Friday, November 14, 2008

Prakasha & Vimarsha

In Tantric Metaphysics, the Original Absolute or Ultimate Reality, called Paramashiva ("Supreme Godhead") or Parasamvit ("Supreme Consciousness") is described as Prakasha. This is the Absolute Reality as pure, static, nondual Consciousness. And just as Shiva is Prakasha, so Shakti - the dynamic self-expression of the Absolute - is Vimarsha. Vimarsha is the self-contemplation of Prakasha, it is Prakasha reflecting Itself, surveying Itself, Experiencing Itself. As one Shakta Tantric text, the Kamakala Vilasa, puts it, "Vimarsha is the mirror in which Prakasha reviews itself" (Shankaranarayanan, Sri Cakra)
Thus the Godhead, which is of the nature of Prakasha, transcendentally and non-dualistically experiences (Vimarsha) Its own intrinsic nature. This is the state of Shiva and Shakti, Prakasha and Vimarsha, in total identity and union, the Ground of Being, Infinite Consciousness. Through Vimarsha, the Absolute emerges from Its original Latency, to become Self-Conscious (Vimarsha) of Its own Infinity and Its own Infinite attributes.
All Creation and all existence comes about through Vimarsha, through the Absolute experiencing Itself.
At the level of the Unmanifest Absolute (Parabrahman, Parasamvit, etc), Shiva and Shakti, Prakasha and Vimarsha, abide in total identity and union. Parabrahman is eternal and unchanging; the Quiescent Absolute Light and Truth which is beyond Light and Dark, Truth and Falsehood.
The Sufi Jili, a disciple of the great Ibn Arabi, spoke of stages of unfoldment within the Godhead Itself, in which the original simple Essence, the "Dark mist" (al-`Ama), develops consciousness and qualities by passing through various stages of manifestation, which modify Its original simplicity.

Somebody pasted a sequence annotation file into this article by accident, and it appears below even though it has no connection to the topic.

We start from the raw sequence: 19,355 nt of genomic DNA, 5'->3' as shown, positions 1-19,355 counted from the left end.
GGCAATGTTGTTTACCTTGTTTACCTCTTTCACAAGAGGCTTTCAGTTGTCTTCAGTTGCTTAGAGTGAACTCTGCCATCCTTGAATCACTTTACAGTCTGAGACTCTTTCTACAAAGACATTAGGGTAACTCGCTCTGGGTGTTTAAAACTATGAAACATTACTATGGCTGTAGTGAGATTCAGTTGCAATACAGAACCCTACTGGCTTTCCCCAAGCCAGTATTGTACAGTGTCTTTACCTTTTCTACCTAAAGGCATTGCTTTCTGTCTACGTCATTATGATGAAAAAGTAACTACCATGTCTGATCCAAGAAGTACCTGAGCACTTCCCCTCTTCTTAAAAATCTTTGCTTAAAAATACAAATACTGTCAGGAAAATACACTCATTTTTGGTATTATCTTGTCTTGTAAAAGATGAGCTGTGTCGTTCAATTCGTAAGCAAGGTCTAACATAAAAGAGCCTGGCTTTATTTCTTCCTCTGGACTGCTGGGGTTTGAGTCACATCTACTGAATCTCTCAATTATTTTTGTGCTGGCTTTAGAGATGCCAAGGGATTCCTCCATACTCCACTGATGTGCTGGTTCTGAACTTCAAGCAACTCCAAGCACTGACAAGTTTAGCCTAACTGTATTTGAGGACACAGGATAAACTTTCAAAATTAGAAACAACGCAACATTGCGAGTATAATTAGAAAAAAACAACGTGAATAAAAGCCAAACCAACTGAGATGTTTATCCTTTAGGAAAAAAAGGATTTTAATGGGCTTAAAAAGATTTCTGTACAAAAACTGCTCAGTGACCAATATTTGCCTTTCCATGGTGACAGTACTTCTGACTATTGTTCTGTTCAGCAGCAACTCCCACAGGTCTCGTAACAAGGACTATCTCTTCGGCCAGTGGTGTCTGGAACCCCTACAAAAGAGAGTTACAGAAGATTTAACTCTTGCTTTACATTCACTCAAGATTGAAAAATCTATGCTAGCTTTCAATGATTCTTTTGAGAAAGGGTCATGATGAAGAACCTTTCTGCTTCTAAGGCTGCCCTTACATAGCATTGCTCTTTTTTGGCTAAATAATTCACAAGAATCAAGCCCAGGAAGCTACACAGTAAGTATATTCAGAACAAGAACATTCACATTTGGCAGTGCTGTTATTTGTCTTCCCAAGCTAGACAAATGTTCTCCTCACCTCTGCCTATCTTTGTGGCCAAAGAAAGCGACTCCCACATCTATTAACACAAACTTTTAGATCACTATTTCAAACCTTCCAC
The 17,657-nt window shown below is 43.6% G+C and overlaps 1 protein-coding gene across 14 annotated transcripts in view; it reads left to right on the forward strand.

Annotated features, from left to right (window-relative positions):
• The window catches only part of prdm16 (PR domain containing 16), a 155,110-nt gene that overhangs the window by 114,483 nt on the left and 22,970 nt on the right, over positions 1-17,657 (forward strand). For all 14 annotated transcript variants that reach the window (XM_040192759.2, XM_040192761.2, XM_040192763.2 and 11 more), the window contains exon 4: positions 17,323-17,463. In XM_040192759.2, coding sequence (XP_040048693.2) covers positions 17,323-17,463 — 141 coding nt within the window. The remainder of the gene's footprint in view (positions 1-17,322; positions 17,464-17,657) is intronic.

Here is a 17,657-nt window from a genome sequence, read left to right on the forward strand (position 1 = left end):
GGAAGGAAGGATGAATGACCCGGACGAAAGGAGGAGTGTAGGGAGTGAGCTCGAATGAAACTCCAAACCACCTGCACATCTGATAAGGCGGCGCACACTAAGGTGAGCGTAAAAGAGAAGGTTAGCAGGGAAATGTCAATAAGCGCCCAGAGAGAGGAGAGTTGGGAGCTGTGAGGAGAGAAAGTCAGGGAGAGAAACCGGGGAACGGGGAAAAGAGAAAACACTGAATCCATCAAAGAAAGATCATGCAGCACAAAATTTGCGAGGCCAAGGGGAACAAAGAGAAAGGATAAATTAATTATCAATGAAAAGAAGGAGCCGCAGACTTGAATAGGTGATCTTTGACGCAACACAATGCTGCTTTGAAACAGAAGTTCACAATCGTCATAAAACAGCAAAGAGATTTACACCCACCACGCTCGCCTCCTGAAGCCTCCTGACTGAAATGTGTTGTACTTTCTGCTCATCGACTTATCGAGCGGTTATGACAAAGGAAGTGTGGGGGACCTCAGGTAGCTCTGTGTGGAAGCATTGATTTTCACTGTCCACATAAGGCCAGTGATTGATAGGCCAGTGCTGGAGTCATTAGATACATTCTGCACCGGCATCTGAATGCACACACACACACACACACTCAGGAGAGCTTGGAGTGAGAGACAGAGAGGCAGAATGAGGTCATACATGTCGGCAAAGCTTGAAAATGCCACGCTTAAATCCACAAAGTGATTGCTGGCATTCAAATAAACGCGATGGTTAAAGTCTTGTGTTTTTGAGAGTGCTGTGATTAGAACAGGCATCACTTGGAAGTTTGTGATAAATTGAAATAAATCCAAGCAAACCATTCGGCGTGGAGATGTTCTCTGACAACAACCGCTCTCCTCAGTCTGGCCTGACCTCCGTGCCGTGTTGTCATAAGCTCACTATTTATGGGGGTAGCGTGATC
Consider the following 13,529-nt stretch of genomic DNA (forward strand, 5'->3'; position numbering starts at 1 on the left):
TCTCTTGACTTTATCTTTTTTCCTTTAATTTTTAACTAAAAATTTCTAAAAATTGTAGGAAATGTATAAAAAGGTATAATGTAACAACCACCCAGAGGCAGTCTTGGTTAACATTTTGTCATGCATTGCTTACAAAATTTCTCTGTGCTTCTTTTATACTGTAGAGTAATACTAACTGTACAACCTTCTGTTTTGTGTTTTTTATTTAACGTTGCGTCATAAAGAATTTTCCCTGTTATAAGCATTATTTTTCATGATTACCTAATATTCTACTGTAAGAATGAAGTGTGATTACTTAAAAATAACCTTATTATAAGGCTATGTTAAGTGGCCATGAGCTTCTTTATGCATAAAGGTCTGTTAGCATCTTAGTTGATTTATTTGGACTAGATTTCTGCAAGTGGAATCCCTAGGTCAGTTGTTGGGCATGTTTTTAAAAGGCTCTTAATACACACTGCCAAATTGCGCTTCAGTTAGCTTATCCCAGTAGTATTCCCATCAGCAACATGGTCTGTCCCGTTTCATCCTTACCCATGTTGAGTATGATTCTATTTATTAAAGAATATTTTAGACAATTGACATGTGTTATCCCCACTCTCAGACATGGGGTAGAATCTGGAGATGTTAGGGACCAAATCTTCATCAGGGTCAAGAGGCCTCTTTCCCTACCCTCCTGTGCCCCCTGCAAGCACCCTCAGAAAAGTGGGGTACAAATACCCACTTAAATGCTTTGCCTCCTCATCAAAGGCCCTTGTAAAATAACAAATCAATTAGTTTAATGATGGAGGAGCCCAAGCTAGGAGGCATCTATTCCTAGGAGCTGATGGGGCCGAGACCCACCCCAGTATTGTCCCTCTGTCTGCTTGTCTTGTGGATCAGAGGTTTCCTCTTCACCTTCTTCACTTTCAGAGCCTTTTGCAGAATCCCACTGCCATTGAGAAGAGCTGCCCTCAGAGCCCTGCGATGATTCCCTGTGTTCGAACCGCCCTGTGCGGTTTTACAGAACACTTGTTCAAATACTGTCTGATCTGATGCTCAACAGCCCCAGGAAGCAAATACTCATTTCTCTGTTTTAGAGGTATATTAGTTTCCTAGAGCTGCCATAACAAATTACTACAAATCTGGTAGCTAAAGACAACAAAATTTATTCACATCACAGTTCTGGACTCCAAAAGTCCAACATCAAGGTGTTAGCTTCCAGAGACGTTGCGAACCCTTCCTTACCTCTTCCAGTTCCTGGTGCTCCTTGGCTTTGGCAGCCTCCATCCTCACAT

The "Dark mist" (al-`Ama), the Unmanifest
Abstract Oneness (Ahadiyya)
He-ness (Huwiyya) and I-ness (Aniyya)
Unity in plurality (Wahidiyya)
are all transcendent stages of Divine being. From Wahidiyya arise Mercifulness and Lordship, which pertain to God's relation with his Creation. And Sri Aurobindo states that the Supermind has three "poises" which are outlined as follows:
"...The first founds the inalienable unity of things, the second modifies that unity so as to support the manifestation of the Many in One and the One in Many; the third further modifies it so as support the evolution of a diversified individuality which, by the action of Ignorance, a lower level the illusion of the separate ego..."
The Sufi Jili gives a visionary account in which the Ruh or Divine Spirit conversed with him regarding its origin and its nature, saying: "I am the child whose father is its son and the wine whose vine is its jar....I met the mothers who bore me and I asked them in marriage..."

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